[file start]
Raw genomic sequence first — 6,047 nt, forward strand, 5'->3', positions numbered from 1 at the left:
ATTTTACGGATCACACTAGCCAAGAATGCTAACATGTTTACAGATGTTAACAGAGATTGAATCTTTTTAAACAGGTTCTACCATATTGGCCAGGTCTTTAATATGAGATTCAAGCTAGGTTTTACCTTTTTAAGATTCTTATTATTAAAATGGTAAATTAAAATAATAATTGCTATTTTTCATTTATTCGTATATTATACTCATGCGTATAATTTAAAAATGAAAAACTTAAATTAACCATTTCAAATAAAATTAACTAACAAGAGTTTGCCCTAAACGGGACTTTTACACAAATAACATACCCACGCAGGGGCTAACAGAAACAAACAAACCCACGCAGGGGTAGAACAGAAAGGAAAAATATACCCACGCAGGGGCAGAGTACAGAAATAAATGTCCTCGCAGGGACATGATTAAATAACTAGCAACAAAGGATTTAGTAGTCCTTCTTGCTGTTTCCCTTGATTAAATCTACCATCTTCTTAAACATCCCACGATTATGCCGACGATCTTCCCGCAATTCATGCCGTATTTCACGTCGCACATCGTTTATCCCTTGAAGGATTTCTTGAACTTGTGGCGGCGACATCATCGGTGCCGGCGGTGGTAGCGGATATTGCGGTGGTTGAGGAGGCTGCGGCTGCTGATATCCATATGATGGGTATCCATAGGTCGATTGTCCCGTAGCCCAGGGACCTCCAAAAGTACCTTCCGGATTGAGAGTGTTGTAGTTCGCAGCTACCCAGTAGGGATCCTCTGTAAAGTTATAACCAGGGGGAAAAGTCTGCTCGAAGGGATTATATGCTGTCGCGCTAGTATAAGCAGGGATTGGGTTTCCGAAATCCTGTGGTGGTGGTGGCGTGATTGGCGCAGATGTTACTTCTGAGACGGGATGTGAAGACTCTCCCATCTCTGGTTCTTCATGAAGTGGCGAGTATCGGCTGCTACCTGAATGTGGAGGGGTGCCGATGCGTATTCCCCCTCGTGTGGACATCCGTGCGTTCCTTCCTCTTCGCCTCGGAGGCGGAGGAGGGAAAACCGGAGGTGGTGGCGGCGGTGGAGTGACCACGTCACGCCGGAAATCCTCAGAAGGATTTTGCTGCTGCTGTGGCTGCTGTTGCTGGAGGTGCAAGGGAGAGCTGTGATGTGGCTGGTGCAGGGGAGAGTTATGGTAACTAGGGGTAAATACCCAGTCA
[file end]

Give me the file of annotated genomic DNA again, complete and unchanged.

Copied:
Raw genomic sequence first — 6,047 nt, forward strand, 5'->3', positions numbered from 1 at the left:
ATTTTACGGATCACACTAGCCAAGAATGCTAACATGTTTACAGATGTTAACAGAGATTGAATCTTTTTAAACAGGTTCTACCATATTGGCCAGGTCTTTAATATGAGATTCAAGCTAGGTTTTACCTTTTTAAGATTCTTATTATTAAAATGGTAAATTAAAATAATAATTGCTATTTTTCATTTATTCGTATATTATACTCATGCGTATAATTTAAAAATGAAAAACTTAAATTAACCATTTCAAATAAAATTAACTAACAAGAGTTTGCCCTAAACGGGACTTTTACACAAATAACATACCCACGCAGGGGCTAACAGAAACAAACAAACCCACGCAGGGGTAGAACAGAAAGGAAAAATATACCCACGCAGGGGCAGAGTACAGAAATAAATGTCCTCGCAGGGACATGATTAAATAACTAGCAACAAAGGATTTAGTAGTCCTTCTTGCTGTTTCCCTTGATTAAATCTACCATCTTCTTAAACATCCCACGATTATGCCGACGATCTTCCCGCAATTCATGCCGTATTTCACGTCGCACATCGTTTATCCCTTGAAGGATTTCTTGAACTTGTGGCGGCGACATCATCGGTGCCGGCGGTGGTAGCGGATATTGCGGTGGTTGAGGAGGCTGCGGCTGCTGATATCCATATGATGGGTATCCATAGGTCGATTGTCCCGTAGCCCAGGGACCTCCAAAAGTACCTTCCGGATTGAGAGTGTTGTAGTTCGCAGCTACCCAGTAGGGATCCTCTGTAAAGTTATAACCAGGGGGAAAAGTCTGCTCGAAGGGATTATATGCTGTCGCGCTAGTATAAGCAGGGATTGGGTTTCCGAAATCCTGTGGTGGTGGTGGCGTGATTGGCGCAGATGTTACTTCTGAGACGGGATGTGAAGACTCTCCCATCTCTGGTTCTTCATGAAGTGGCGAGTATCGGCTGCTACCTGAATGTGGAGGGGTGCCGATGCGTATTCCCCCTCGTGTGGACATCCGTGCGTTCCTTCCTCTTCGCCTCGGAGGCGGAGGAGGGAAAACCGGAGGTGGTGGCGGCGGTGGAGTGACCACGTCACGCCGGAAATCCTCAGAAGGATTTTGCTGCTGCTGTGGCTGCTGTTGCTGGAGGTGCAAGGGAGAGCTGTGATGTGGCTGGTGCAGGGGAGAGTTATGGTAACTAGGGGTAAATACCCAGTCA